Outspoken Chinese tycoon who called President Xi a “clown” jailed for 18 years

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Chinese property mogul and critic of President Xi Jinping is jailed on corruption charges after calling the president a clown.

Ren Zhiqiang, the former chairman of the public real estate group Huayuan, was sentenced to 18 years in prison for corruption, bribery and embezzlement of public funds.

He was also fined 4.2 million yuan (£ 484,485), according to Beijing No.2 Intermediate Court.

The court verdict, delivered earlier today, said the 69-year-old had “willingly and honestly confessed to all his crimes” and would not appeal the court’s decision.

Human rights activists accuse President Xi Jinping and the Communist Party of using corruption charges to silence dissent.

Ren Zhiqiang (pictured), the former chairman of the public real estate group Huayuan, was sentenced to 18 years in prison for corruption, bribery and embezzlement of public funds

Ren, who was once part of the ruling Communist Party’s small circle, disappeared from the public eye in March shortly after writing an essay criticizing Xi’s response to the coronavirus pandemic.

The piece has since been cleansed from the Chinese internet, which routinely censors content that defies authorities but has been widely shared elsewhere online.

“This epidemic has exposed the fact that the Party and government officials only care about protecting their own interests, and the monarch only cares about protecting their interests and central position,” Ren wrote. , without naming Xi.

He added: “There was not an emperor showing his new clothes, but a clown stripped of clothes who insisted on being an emperor. “

Human rights activists accuse President Xi Jinping (pictured) and the Communist Party of using corruption charges to silence dissent

Human rights activists accuse President Xi Jinping (pictured) and the Communist Party of using corruption charges to silence dissent

An escorted police van, believed to carry former Huayuan real estate group chairman Ren Zhiqiang, leaving Beijing's No. 2 Intermediate People's Court earlier in the day

An escorted police van, believed to carry former Huayuan real estate group chairman Ren Zhiqiang, leaving Beijing’s No. 2 Intermediate People’s Court earlier in the day

Ren’s influential blog post on the Twitter-like Weibo platform drew millions of followers before his account was shut down by authorities in 2016 after repeatedly calling for greater press freedom.

Beijing has stepped up its crackdown on civil society since Xi took power in 2012, tightening restrictions on free speech and detaining hundreds of activists and lawyers.

The Communist Party’s disciplinary watchdog opened an investigation into Ren in April ahead of the trial in a Beijing court on September 11.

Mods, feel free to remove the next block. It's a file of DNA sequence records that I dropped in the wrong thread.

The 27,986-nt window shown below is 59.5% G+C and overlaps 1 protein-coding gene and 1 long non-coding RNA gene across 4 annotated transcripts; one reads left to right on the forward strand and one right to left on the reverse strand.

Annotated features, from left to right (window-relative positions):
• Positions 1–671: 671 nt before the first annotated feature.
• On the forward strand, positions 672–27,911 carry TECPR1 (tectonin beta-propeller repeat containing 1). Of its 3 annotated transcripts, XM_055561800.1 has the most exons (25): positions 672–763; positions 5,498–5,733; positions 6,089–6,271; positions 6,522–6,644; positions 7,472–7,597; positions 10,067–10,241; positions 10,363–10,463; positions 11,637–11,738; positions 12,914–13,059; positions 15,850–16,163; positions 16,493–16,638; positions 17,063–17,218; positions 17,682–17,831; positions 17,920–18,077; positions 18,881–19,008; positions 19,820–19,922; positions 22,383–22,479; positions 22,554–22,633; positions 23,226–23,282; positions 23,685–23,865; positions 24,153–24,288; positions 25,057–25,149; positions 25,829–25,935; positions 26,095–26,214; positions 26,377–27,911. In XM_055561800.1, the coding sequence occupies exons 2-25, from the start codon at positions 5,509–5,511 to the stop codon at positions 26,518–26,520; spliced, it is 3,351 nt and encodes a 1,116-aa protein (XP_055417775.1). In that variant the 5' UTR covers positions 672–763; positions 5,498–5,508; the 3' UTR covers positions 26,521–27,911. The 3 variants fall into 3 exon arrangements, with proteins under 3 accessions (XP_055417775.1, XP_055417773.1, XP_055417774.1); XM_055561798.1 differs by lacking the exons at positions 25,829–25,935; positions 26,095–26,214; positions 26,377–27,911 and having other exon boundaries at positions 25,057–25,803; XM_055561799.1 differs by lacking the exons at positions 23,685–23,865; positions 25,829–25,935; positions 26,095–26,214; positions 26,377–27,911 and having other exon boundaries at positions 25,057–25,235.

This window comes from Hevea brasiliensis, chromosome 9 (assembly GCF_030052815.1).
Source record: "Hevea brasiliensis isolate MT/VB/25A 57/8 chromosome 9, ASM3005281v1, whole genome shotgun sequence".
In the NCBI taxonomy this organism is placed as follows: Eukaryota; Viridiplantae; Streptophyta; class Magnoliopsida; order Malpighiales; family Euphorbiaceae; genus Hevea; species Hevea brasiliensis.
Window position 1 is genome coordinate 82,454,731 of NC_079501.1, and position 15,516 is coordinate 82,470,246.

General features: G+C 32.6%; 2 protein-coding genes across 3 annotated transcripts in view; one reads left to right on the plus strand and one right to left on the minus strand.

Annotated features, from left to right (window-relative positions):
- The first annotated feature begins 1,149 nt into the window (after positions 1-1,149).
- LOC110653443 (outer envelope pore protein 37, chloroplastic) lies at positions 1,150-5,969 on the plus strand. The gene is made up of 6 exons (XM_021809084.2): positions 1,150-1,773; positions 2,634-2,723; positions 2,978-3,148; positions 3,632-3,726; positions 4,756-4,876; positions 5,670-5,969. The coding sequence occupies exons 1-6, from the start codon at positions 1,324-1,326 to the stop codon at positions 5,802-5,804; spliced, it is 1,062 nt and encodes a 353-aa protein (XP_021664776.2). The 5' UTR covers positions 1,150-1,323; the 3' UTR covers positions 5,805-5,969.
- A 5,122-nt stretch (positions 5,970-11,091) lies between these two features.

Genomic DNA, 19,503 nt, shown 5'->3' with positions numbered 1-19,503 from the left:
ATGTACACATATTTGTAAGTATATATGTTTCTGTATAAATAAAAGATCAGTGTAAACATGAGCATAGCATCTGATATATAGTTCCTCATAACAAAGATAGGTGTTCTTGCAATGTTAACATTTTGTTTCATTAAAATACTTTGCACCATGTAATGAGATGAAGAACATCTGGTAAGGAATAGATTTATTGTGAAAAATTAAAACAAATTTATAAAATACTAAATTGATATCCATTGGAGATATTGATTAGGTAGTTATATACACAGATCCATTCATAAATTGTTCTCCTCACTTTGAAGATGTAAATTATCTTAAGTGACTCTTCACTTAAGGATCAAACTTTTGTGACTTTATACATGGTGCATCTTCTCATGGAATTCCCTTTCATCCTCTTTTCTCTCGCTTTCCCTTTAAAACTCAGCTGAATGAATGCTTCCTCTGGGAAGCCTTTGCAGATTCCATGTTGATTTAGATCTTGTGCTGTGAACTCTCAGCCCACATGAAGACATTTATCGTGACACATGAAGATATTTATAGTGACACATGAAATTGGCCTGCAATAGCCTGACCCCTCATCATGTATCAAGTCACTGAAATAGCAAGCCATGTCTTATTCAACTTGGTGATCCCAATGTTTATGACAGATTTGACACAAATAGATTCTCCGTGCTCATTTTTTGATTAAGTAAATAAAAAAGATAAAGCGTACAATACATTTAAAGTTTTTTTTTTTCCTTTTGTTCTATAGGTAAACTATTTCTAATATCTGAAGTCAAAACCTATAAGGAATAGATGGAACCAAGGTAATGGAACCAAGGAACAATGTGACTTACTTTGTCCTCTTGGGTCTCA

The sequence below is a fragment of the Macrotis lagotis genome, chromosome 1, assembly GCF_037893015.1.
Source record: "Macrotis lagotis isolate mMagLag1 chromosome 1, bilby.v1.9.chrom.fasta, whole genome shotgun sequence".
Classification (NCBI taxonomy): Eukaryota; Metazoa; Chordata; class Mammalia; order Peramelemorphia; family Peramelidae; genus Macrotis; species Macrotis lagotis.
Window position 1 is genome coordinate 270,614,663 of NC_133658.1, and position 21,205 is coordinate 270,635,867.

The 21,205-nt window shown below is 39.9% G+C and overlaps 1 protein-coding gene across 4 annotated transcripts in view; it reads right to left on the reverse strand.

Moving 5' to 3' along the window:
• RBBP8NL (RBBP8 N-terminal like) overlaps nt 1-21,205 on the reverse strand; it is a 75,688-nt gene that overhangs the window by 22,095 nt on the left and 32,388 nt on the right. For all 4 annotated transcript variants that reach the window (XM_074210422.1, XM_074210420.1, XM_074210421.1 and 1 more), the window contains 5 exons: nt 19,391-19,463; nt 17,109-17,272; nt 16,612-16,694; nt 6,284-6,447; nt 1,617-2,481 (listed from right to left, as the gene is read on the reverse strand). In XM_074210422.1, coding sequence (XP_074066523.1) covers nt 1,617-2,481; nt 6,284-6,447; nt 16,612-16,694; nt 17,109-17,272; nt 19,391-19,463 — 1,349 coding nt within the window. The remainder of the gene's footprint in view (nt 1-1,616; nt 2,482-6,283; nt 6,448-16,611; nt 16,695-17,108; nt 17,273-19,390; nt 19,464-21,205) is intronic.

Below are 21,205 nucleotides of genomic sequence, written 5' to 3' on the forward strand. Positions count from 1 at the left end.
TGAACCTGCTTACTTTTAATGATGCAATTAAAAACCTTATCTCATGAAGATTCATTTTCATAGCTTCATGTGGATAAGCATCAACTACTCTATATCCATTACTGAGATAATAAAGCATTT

A strong police presence guarded the courtroom with a handful of supporters gathered outside.

A supporter told AFP that they supported Ren because he “dares to tell the truth.”

A strong police presence (pictured) guarded the courtroom as a handful of supporters gathered outside - one claiming they were supporting Ren because he 'dares to tell the truth' '

A heavy police presence (pictured) guarded the courtroom as a handful of supporters gathered outside – one claiming they supported Ren because he “dares to tell the truth”

Ren was jailed for Tuesday 18 years for corruption, bribes and embezzlement of public funds.

The verdict claimed that he had embezzled nearly 50 million yuan (£ 5.8 million) of public funds and accepted bribes worth 1.25 million yuan (£ 143,774), according to a statement from the Beijing Intermediate People’s Court No. 2.

He was also fined 4.2 million yuan (£ 484,485).

He also said that Ren had “abused his power” in his role in the Huayuan Group, which caused more than 116 million yuan in losses to the public holding company and more than 53 million yuan in real estate losses for. the group.

The online reaction to Ren’s conviction was also quickly cleaned up on Tuesday.

“The only real estate mogul who dares speak the truth in China has been censored,” read a comment on Weibo.

“He was born in 1951 and is 69 this year… maybe he won’t live to see the day he gets out of prison,” said another.

Ren, who was the son of a former deputy trade minister and Communist Party member for decades before being expelled in July, was well connected to the party’s elites.

He wrote in his memoir that he had been friends with Vice President and former anti-corruption chief Wang Qishan since they were teenagers, when Wang was assigned by their school to mentor young Ren.

He is also a controversial figure, especially in his defense of soaring property prices in China – once telling Chinese media that people who were unwilling to invest in real estate before the boom “now deserve to be poor ”.

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